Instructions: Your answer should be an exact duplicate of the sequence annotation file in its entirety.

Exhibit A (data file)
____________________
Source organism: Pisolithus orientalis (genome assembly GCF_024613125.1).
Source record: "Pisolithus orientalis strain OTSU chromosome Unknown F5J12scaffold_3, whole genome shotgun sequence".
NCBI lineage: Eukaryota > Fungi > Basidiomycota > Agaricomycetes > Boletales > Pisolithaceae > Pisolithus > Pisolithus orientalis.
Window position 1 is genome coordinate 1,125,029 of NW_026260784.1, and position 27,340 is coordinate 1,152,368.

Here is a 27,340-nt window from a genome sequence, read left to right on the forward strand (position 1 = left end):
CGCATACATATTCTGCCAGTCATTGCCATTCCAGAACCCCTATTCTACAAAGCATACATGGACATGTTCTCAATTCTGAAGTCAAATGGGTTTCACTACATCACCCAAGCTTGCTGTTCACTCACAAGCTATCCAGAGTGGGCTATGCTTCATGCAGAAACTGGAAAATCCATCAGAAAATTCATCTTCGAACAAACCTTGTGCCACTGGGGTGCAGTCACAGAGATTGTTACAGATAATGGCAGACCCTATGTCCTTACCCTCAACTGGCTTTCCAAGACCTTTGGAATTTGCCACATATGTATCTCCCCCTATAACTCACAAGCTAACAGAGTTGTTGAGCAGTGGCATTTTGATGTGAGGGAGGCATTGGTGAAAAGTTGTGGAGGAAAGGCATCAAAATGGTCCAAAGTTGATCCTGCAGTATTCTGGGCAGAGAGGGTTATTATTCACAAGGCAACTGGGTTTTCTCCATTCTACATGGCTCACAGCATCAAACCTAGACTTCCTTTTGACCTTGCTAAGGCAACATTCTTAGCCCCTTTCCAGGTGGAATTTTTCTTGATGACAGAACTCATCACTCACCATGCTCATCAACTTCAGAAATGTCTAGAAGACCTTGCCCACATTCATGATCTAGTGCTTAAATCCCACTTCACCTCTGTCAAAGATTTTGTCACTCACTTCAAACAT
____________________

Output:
Source organism: Pisolithus orientalis (genome assembly GCF_024613125.1).
Source record: "Pisolithus orientalis strain OTSU chromosome Unknown F5J12scaffold_3, whole genome shotgun sequence".
NCBI lineage: Eukaryota > Fungi > Basidiomycota > Agaricomycetes > Boletales > Pisolithaceae > Pisolithus > Pisolithus orientalis.
Window position 1 is genome coordinate 1,125,029 of NW_026260784.1, and position 27,340 is coordinate 1,152,368.

Here is a 27,340-nt window from a genome sequence, read left to right on the forward strand (position 1 = left end):
CGCATACATATTCTGCCAGTCATTGCCATTCCAGAACCCCTATTCTACAAAGCATACATGGACATGTTCTCAATTCTGAAGTCAAATGGGTTTCACTACATCACCCAAGCTTGCTGTTCACTCACAAGCTATCCAGAGTGGGCTATGCTTCATGCAGAAACTGGAAAATCCATCAGAAAATTCATCTTCGAACAAACCTTGTGCCACTGGGGTGCAGTCACAGAGATTGTTACAGATAATGGCAGACCCTATGTCCTTACCCTCAACTGGCTTTCCAAGACCTTTGGAATTTGCCACATATGTATCTCCCCCTATAACTCACAAGCTAACAGAGTTGTTGAGCAGTGGCATTTTGATGTGAGGGAGGCATTGGTGAAAAGTTGTGGAGGAAAGGCATCAAAATGGTCCAAAGTTGATCCTGCAGTATTCTGGGCAGAGAGGGTTATTATTCACAAGGCAACTGGGTTTTCTCCATTCTACATGGCTCACAGCATCAAACCTAGACTTCCTTTTGACCTTGCTAAGGCAACATTCTTAGCCCCTTTCCAGGTGGAATTTTTCTTGATGACAGAACTCATCACTCACCATGCTCATCAACTTCAGAAATGTCTAGAAGACCTTGCCCACATTCATGATCTAGTGCTTAAATCCCACTTCACCTCTGTCAAAGATTTTGTCACTCACTTCAAACAT